Town of the Sugar Barons

Silay Travel Blog

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Balay Negrense

Just before leaving for Silay (Si-lie) I had to change hotels.  I moved maybe a block up the road from Pension Bacolod to the 11th Street Bed and Breakfast.  But more on why I changed hotels later. 

I've been to Vigan so I wondered how Silay would compare.  Because of the hotel change, I only got there a little before 11 a.m.  This meant that though a tour indoors of the old houses would help me escape the heat of the sun (and the UVA/UVB rays!), the lighting to shoot their facades would be very bad. I decided to drop by first at the Green House were the tourism office was located.  The Green House turned out to be one of the 31 recognized ancestral homes of Silay.

Interior of the Jalandoni House
The tourist office gives a map that you can follow to visit all the houses.  Unlike Vigan however, most of these homes are still occupied to this day.  Only a couple -- Balay Negrense and the Jalandoni House -- have been kept as actual museums.  The helpful staff -- Ver says they'd like to keep their reputation as mentioned in Lonely Planet :) -- coordinated with the Victoria Milling Company so I could visit later in the afternoon.  I was also given several clippings on Silay from their press kit.

In visiting the houses, it struck me again that I often am the only visitor when I arrive.  In Vigan I remember being just one of many hordes of tourists; but then it was also the Holy Week holiday.

This dress gives me the creeps.
  It made me feel that so far I had been traveling as if in a bubble, while ordinary people continue about their work.

Silay houses so emphasize that the town once had a glorious past full of wealth and grace.  The furniture were made of hardwoods from long-torndown forests, the crystal from the chandeliers were Baccarat, and they had conveniences that were modern and not readily available at the time, such as Berkefeld Water Filters from Germany, ice chests from the U.S. or escritorios from London.  The children played with dolls from Europe and elsewhere abroad.  Their women were musical and gifted, judging from the musical instruments that were located within the home.  Not to mention being dressed in the best embroidered ternos.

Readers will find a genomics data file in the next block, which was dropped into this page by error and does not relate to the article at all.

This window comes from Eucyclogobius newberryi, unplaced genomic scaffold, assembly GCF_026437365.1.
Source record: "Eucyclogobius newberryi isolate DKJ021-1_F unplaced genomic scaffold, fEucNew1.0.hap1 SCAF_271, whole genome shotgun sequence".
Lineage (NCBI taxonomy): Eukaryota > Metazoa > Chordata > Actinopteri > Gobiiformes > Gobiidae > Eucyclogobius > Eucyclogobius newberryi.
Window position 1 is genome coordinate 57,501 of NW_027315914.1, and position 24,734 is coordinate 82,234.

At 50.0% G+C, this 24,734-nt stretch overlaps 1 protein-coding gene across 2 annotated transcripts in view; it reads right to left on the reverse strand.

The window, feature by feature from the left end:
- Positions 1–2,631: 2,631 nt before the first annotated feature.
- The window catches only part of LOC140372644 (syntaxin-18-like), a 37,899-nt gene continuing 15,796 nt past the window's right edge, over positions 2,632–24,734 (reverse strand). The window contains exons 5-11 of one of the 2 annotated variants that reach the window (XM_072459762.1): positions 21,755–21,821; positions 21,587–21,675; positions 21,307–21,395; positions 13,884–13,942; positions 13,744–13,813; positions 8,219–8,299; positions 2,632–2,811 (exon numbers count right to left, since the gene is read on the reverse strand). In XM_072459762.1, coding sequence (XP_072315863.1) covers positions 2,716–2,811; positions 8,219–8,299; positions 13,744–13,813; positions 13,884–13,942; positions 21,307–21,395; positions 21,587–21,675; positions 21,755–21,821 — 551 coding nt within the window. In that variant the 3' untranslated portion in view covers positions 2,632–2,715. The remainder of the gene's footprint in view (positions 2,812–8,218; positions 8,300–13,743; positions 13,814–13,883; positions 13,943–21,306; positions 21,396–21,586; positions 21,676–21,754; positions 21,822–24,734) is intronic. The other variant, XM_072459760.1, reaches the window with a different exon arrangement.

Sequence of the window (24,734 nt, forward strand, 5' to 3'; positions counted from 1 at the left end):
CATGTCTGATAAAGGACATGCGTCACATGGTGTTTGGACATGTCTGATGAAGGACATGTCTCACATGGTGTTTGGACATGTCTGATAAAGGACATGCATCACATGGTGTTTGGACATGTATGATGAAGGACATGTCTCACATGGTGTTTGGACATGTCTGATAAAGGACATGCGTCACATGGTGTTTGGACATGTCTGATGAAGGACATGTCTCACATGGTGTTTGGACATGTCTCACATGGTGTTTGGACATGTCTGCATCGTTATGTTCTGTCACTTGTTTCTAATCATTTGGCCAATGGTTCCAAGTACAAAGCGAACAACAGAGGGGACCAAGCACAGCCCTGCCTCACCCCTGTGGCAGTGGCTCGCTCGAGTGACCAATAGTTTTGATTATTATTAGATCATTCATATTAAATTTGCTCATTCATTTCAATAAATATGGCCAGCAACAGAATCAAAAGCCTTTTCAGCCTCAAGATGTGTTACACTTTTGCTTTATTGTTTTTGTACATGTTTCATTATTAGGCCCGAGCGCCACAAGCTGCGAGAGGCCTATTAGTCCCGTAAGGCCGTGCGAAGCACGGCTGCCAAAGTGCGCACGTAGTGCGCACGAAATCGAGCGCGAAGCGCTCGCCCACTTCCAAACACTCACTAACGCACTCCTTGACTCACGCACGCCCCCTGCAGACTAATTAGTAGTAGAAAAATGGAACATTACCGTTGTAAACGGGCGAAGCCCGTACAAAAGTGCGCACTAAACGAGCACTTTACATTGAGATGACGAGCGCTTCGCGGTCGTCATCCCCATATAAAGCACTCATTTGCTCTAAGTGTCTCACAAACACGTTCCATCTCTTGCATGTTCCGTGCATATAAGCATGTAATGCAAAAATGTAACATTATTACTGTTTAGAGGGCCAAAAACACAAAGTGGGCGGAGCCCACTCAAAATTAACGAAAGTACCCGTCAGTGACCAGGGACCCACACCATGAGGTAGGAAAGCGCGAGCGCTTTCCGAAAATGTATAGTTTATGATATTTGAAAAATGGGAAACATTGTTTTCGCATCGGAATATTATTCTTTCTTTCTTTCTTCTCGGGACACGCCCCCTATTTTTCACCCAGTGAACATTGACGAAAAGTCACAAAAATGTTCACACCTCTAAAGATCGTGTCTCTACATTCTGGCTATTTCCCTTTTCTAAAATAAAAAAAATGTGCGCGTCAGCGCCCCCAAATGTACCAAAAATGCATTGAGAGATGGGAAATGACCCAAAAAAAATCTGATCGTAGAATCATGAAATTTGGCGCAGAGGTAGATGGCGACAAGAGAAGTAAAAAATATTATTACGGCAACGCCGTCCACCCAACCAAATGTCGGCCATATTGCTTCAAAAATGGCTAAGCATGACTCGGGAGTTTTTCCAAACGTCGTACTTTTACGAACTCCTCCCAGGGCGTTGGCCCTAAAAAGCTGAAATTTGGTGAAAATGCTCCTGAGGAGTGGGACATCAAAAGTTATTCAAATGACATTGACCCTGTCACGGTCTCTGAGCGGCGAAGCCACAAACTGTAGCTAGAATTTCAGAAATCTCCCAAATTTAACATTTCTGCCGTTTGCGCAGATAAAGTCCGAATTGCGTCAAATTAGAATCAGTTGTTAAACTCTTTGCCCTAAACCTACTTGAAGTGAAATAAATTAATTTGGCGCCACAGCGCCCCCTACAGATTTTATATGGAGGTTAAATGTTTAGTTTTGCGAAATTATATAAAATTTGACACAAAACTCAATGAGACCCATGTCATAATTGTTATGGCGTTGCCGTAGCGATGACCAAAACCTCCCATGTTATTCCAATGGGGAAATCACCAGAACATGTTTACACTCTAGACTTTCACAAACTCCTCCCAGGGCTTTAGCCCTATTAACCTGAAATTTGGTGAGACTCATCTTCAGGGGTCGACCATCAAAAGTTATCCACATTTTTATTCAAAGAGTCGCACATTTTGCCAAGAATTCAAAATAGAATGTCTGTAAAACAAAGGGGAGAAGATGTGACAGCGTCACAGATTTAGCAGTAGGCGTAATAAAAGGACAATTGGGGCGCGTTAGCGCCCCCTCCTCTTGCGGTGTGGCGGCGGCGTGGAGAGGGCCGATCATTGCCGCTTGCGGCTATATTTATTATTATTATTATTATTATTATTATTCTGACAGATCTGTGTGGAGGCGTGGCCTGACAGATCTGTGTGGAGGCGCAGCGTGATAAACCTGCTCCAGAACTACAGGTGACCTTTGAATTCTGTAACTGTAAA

Carriages where they ought to be kept before -- the ground floor of the house.
  All thanks to the sugar export industry. 

The Victorias Milling Company still exists to this day, but their steam locomotives do not.  After visiting the Hofilena House where I met Mon (Such a character! More on that later).  The company has its own compound and its own church -- St. Joseph.  I was toured around by Emma, who gave me a hardhat, had me sign a waiver (in case of accidents), and warned me that no pictures were allowed within the refinery.  She also told me about the locomotives and the rail tracks that they had torn down, because it was too expensive for the company to keep them.  The tour gave me a better appreciation of the sugar that we take for granted.  I was delighted to note that nothing of the sugar was wasted.  The stuff that was not used to become "white sugar" was turned to organic fuel (they'd given up bunker oil to power the engines) or turned to ethanol (e.g. for Tanduay) or put back into the earth as organic fertilizer.  I thought only the cocunuts could be used in so many ways.  Emma was equally delighted that we practically came from the same field. Her day job was really in Advertising/Corp. Communications, but would turn tour guide now and then for the factory after the company had to give up its full-time guide. 

lauro says:
this is my mother's hometown, ive never been here my entire life and never saw cousins from here. but ive heard stories, wish i can go here if i am back in the phils.
Posted on: May 12, 2007
jenyenh says:
the photos are nice..
Posted on: May 12, 2007
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Balay Negrense
Balay Negrense
Interior of the Jalandoni House
Interior of the Jalandoni House
This dress gives me the creeps.
This dress gives me the creeps.
Carriages where they ought to be k…
Carriages where they ought to be …
Ancestral House
Ancestral House
Green House
Green House
Balay hallway
Balay hallway
Double exposure
Double exposure
Childs bedroom
Child's bedroom
Now and then
Now and then
Ceiling detail - Jalandoni House
Ceiling detail - Jalandoni House
Interior of Silay church
Interior of Silay church
Train grounded at Victorias Milling
Train grounded at Victorias Milling
Exterior of church at Victorias
Exterior of church at Victoria's
Church mural at Victorias
Church mural at Victorias
Silay
photo by: jilltrekker